Democrats, meanwhile, are in a nail-biter fight with Hillary Clinton and Bernie Sanders tied.
With 98 percent of the GOP precincts in Iowa reporting, Cruz had 28% of the vote, Trump had 24%, Marco Rubio had 23%, Ben Carson had 9 percent, Rand Paul had 5%, Jeb Bush had 3%, Carly Fiorina, John Kasich, Mike Huckabee and Chris Christie each had 2%, and Rick Santorum had 1%.
With 95 percent of the Democratic precincts in Iowa reporting, Clinton and Sanders were tied at about 50%.
The victory for Cruz is the first time that the conventional laws of politics have applied to Trump, a billionaire businessman who has built his campaign around the perception that he's a winner who can bring his unique skills to the White House.
But Trump's big personality, social media presence and large rallies failed to overcome Cruz's more traditional approach to Iowa's retail politics. Cruz spent months touring the state and reaching out to evangelical voters.
The win sets Cruz up as a formidable contender in the delegate-rich, Southern states that crowd the GOP calendar in the coming weeks and offers movement conservatives hope that one of their own can become the nominee for the first time since Ronald Reagan.
But Trump said he's still confident he'll win the presidency.
"We will go on to get the Republican nomination and we will go on to easily beat Hillary or Bernie," Trump told supporters. "We finished second, and I have to say I am just honored."
Democratic and Republican casualties
The caucuses resulted in two casualties -- one on each side.
Former Maryland Gov. Martin O'Malley, a Democrat, and former Arkansas Gov. Mike Huckabee, a Republican, both dropped their candidacies after faring poorly.
Rubio thrilled with his showing
Republican Marco Rubio also had a strong night in Iowa, which could set him up as the best placed potential establishment candidate to take on "outsider" challengers Cruz and Trump.
"This is the moment they said would never happen. For months, they told us we had no chance," a jubilant Rubio said, as he became the first candidate to appear before the cameras to comment on the results.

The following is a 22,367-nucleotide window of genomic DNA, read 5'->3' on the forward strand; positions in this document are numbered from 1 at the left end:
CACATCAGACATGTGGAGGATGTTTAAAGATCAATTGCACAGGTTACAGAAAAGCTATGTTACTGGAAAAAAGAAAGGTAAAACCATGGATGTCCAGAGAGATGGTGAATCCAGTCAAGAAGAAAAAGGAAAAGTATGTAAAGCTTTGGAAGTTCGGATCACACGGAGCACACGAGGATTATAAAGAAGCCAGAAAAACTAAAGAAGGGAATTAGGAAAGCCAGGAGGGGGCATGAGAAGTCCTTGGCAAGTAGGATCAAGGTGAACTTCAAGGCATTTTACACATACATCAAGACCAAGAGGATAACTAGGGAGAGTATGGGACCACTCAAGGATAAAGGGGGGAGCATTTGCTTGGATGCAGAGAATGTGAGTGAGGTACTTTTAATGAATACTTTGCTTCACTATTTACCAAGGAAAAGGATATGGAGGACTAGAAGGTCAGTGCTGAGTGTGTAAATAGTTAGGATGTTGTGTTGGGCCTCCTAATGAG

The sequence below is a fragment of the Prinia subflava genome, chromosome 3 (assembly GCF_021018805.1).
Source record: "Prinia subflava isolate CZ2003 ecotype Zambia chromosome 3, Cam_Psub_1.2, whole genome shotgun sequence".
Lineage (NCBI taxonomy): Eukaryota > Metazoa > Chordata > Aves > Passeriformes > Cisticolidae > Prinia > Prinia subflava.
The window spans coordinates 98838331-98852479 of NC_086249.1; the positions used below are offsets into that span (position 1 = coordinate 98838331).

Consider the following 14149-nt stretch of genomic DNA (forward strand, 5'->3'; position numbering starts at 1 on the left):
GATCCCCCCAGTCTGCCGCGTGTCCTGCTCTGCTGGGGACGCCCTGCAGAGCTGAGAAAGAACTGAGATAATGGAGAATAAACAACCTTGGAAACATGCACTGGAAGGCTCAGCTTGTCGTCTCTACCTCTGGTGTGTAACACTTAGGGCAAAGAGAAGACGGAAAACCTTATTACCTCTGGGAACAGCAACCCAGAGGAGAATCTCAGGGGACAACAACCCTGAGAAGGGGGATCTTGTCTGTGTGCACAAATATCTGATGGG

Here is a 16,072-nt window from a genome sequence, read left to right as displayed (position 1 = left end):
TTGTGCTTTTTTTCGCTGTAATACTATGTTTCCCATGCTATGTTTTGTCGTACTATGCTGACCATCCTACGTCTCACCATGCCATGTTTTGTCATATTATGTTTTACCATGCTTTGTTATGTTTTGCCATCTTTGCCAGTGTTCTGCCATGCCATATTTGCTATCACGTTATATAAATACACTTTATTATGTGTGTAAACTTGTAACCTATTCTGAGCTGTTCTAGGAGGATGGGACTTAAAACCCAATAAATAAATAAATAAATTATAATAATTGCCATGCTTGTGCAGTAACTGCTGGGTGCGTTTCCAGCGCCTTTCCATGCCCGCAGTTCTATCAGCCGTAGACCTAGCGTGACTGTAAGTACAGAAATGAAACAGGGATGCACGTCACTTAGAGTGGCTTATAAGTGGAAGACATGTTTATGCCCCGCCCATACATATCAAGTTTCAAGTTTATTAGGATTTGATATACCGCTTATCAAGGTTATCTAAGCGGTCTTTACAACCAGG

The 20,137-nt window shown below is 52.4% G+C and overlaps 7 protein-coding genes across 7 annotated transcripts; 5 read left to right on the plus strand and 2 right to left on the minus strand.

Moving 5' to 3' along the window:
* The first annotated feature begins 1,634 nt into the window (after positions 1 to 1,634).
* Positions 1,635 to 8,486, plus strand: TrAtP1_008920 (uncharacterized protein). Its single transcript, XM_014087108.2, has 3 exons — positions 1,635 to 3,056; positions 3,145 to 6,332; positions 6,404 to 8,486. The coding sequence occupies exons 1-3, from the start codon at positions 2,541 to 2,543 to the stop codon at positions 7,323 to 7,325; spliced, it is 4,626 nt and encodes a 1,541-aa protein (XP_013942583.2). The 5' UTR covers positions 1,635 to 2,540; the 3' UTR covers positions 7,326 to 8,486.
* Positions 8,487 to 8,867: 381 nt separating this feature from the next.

"They told me that I needed to wait my turn, that I needed to wait in line. But tonight here in Iowa, the people of this great state have sent a very clear message --- after seven years of Barack Obama, we are not waiting any longer to take our country back."
Several candidates visited caucus sites on Monday evening. Trump mingled with voters at one West Des Moines location with his wife, Melania, and did some last minute campaigning.
"We are going to strengthen our borders, we are going to build a wall. We are going to bring our country back," Trump said, stirring cheers from some in the audience.
Long-shot candidate Carly Fiorina appeared at the back of the room at the same caucus site and waved to those inside. Cruz was also expected to head to a caucus location.
Several hundred thousand Iowans in 1,681 precincts are expected to venture out with scattered snow showers in the forecast to exercise their cherished right to cast the first votes in the race that will determine the 45th President of the United States.
The Iowa caucuses have huge symbolic power, and while they don't always predict who will be sworn in as the next president, they can offer a crucial boost to candidates who do well. They also spell doom for those who barely register and then do badly in the New Hampshire primary.
Even before the caucuses began, Carson's campaign said he wouldn't go directly to New Hampshire or South Carolina -- the site of the next primary contests. Instead, the retired neurosurgeon, who was briefly the Iowa front-runner last fall, will go to Florida to rest and see family.
Former Pennsylvania Sen. Rick Santorum is also skipping New Hampshire. He will go straight to South Carolina, which holds its Republican presidential primary on February 20.
Democrats are also in a nail-biter race.
Clinton expressed confidence about her prospects earlier Monday and reiterated her argument that Sanders won't be able to deliver on some of his ambitions policy proposals.
"I am a progressive who wants to make progress and actually produce real results in people's lives. That's what I'm offering," she said on CNN's "New Day." "I'm not overpromising."
The former secretary of state, and her husband, former President Bill Clinton, eased their nerves ahead of the caucuses with a walk around Gray's Lake in Des Moines, leaving staffers behind.
On the eve of the caucuses, the race to win Iowa turned more sharply combative as candidates desperate for an edge dashed through a frenzied final day of campaigning.
Trump branded Cruz a "liar" and made a play for the Texas senator's evangelical power base. Cruz questioned Trump's conservative authenticity on abortion and religious liberty and appeared alongside Duck Dynasty's Phil Robertson, who branded same-sex marriage "wicked" and "evil."
Sanders complained that he could not keep up with distortions of his record made by the Clinton camp. And a former aide to President Barack Obama took to Twitter to accuse the Vermont senator of repudiating their old boss' record.
Clinton is positioning herself as the most qualified commander in chief and the best person to save Obama's legacy. But Sanders is vowing to stage a "revolution" that will overturn a corrupt political structure bankrolled by a busted campaign finance system that he says is soft on Wall Street and favors the wealthy.